I think doctor’s answers are very important in gout management. Because when I was at a similar stage to you, I was extremely frustrated that I knew more about uric acid test results than 3/4 doctors I consulted. Happily, the last one gave me all the help and support I needed. I still remember how I felt as if I was walking on air when I strolled home after that consultation.
Our medical situations are different @d-q. But the strength of good doctor support is something that helps all gout sufferers.
@d-q I spent some time a few days ago looking at pill-splitting. Then, I refrained from posting. Because I found that the bewildering range of opinions and practices was likely to cause more confusion. So welcome to my club for the bewildered.
To clarify some points:
– 40 mg Uloric is manufactured and sold in the USA with FDA approval. It’s also available in its home country of Japan alongside a 20mg dose. But the UK NHS approach is that 80 and 120 are acceptable doses.
– Doctors have always had the power to prescribe “off-label”. But that raises the question of how to supply it. In earlier discussions (regarding Colcry$) it has been suggested that compounding pharmacists could fill any off-label prescription to get round manufacturers “monopolitic rent”. At the time, I thought such pharmacies were USA-only. But I just found http://www.bcm-specials.co.uk/ as a UK example. Though I haven’t found if there is a UK compounding pharmacist who will create lower-dose pills.
– I also found a European study comparing 40 mg and 80 mg febuxostat. But they had to split 80 mg pills to get the 40 mg dose. They include the disclaimer in the report. Which is similar to my disclaimer below. So after considering all the data related to splitting or not, you should discuss this with your doctor.*
– During my research I stumbled across professional pharmacy forums which confirmed that pill-splitting is very much a pharmacists personal choice.
– Nobody hit the nail on the head about the coatings. If there was an enteric element, it would have to be listed in the ingredients.
In essence, there is no right or wrong answer to this. So if you always cross at the crossing, do not split pills. But if you save yourself the longer walk because you understand how traffic works, get a decent quality splitter and ignore the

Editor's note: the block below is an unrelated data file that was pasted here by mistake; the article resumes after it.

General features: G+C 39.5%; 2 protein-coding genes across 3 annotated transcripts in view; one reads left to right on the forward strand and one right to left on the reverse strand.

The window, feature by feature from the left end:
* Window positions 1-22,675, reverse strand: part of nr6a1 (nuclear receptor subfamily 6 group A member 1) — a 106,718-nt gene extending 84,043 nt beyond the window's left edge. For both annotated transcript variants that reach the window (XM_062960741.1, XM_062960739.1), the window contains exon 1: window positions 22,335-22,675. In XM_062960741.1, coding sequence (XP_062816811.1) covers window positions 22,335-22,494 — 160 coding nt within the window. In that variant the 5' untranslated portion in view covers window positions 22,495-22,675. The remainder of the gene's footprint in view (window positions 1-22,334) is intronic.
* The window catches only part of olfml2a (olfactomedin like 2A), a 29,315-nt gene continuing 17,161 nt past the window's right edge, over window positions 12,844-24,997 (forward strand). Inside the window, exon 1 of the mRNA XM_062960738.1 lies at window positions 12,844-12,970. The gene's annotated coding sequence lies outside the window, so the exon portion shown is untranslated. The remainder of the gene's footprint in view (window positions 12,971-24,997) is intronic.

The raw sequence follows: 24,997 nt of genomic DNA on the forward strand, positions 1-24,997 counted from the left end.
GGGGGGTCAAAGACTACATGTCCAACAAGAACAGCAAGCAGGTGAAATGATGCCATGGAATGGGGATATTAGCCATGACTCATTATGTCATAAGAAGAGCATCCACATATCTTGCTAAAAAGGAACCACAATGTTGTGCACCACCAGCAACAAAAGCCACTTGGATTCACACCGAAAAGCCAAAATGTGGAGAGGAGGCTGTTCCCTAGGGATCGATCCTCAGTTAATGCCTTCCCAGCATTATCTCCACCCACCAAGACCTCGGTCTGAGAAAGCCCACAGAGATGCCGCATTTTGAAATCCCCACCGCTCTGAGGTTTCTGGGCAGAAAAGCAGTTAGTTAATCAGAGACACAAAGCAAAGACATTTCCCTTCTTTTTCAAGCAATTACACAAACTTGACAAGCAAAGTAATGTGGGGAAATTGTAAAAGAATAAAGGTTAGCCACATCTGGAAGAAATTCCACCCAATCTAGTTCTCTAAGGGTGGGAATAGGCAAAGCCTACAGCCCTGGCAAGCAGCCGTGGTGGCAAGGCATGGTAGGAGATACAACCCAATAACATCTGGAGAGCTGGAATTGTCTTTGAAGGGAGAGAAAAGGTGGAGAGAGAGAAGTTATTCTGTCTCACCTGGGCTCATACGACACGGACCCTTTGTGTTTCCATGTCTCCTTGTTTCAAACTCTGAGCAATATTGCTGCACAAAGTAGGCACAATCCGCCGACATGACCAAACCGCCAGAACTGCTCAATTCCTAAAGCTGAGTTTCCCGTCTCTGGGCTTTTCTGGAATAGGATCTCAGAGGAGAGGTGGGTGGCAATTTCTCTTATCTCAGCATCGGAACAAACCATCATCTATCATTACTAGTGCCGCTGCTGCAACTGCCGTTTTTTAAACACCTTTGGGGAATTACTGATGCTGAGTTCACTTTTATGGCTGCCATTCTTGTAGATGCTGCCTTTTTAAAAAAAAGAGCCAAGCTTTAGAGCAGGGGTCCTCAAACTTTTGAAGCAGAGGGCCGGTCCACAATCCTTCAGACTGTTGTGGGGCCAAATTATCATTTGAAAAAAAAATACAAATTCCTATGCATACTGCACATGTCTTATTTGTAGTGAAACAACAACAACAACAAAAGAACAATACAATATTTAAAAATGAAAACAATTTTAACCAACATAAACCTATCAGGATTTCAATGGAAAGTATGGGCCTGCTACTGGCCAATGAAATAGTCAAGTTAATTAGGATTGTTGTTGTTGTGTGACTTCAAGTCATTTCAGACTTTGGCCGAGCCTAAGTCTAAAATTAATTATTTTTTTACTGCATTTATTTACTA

* Flendrie, M., B. van den Bemt, V. Huiskes, M. Hoefnagels, and F. van den Hoogen. “AB1034 The urate-lowering effect of febuxostat 80 mg and 40 mg (80 MG FILM-COATED TABLETS SPLIT IN HALF) in gout patients in daily clinical practice.” (2018): 1633-1633.
More on compounding pharmacies in the UK.
Though they can create just about anything, it raises the question: Who will pay for it?
Now, this is governed within the NHS by the Drug Tariff Specials. Which means your doctor can prescribe any dose for drugs on that list, and the NHS will pay for it. For anything else, you will pay.
So now, I have to upset you @d-q. Because liquid allopurinol is on the list. Which is great for micro-titrating to build tolerance in cases of bad side-effects. But no mention of this new-fangled febuxostat stuff 😥
There has been another gout-related investigation of Singulair. This time with rats. So still no human trials.
Ibrahim, Mohamed A., Entesar F. Amin, Salwa A. Ibrahim, Walaa Y. Abdelzaher, and Aly M. Abdelrahman. “Montelukast and irbesartan ameliorate metabolic and hepatic disorders in fructose-induced metabolic syndrome in rats.” European journal of pharmacology 724 (2014): 204-210.
Serum levels of uric acid and TNF-α were increased significantly in MetS group compared with normal control. Rats treated with montelukast (10 and 20 mg/kg/day) and irbesartan (30 and 45 mg/kg/day), and a combination of montelukast 5 mg/kg/day plus irbesartan 15 mg/kg/day showed significant decrease in serum levels of uric acid and TNF-α
Any gout sufferers out there with asthma?
I know how depressing it can be when you are in this situation. But, you seem to have a good grasp of the medical issues that you face. Also, your uric acid is at a good level for getting rid of old crystals.
You will not be the first person on this forum to have to train their doctor. So I recommend sticking with that if you can’t easily switch. Personally, I had this quite easy. Because I was a patient in a large group practice with online appointment booking. So I just went to different doctors until I found one that listened and understood. Incidentally, that is the background to my claim that only 20% of family doctors understand gout.